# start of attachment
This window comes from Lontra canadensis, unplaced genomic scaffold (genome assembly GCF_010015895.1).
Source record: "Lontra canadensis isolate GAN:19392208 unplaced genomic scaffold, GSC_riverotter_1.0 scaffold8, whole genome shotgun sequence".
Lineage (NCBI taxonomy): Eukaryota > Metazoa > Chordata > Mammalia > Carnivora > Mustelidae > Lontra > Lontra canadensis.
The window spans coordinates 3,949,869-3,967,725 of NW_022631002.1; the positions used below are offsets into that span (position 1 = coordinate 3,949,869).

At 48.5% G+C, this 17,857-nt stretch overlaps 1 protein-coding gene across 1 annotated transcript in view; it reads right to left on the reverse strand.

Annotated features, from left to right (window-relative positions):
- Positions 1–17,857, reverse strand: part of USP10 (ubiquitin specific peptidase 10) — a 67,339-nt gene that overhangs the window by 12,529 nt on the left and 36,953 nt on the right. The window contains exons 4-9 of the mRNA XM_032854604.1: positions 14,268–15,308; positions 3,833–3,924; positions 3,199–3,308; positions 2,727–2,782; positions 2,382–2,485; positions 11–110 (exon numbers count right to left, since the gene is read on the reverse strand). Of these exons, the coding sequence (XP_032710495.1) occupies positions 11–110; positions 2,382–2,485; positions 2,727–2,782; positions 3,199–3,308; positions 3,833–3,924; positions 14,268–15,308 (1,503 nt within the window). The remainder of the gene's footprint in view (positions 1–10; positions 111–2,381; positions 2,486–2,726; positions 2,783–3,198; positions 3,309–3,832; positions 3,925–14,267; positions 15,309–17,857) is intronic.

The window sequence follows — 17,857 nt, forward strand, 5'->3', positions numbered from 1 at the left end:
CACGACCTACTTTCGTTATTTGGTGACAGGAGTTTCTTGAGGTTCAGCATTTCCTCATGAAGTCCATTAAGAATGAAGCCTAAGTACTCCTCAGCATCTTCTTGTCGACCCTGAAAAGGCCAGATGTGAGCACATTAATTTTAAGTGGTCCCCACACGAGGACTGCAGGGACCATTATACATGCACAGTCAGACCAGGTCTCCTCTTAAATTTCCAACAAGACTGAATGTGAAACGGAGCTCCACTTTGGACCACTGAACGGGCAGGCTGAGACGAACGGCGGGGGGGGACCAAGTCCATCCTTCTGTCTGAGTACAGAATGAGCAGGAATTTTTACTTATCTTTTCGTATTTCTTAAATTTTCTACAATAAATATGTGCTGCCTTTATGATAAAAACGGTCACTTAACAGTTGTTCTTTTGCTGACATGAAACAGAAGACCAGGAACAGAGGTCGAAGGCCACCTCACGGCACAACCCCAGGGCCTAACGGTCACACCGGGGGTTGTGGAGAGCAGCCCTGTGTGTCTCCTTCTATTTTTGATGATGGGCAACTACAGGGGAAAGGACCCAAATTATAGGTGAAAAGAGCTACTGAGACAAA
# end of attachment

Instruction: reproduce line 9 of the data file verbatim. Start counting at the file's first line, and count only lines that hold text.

CACGACCTACTTTCGTTATTTGGTGACAGGAGTTTCTTGAGGTTCAGCATTTCCTCATGAAGTCCATTAAGAATGAAGCCTAAGTACTCCTCAGCATCTTCTTGTCGACCCTGAAAAGGCCAGATGTGAGCACATTAATTTTAAGTGGTCCCCACACGAGGACTGCAGGGACCATTATACATGCACAGTCAGACCAGGTCTCCTCTTAAATTTCCAACAAGACTGAATGTGAAACGGAGCTCCACTTTGGACCACTGAACGGGCAGGCTGAGACGAACGGCGGGGGGGGACCAAGTCCATCCTTCTGTCTGAGTACAGAATGAGCAGGAATTTTTACTTATCTTTTCGTATTTCTTAAATTTTCTACAATAAATATGTGCTGCCTTTATGATAAAAACGGTCACTTAACAGTTGTTCTTTTGCTGACATGAAACAGAAGACCAGGAACAGAGGTCGAAGGCCACCTCACGGCACAACCCCAGGGCCTAACGGTCACACCGGGGGTTGTGGAGAGCAGCCCTGTGTGTCTCCTTCTATTTTTGATGATGGGCAACTACAGGGGAAAGGACCCAAATTATAGGTGAAAAGAGCTACTGAGACAAA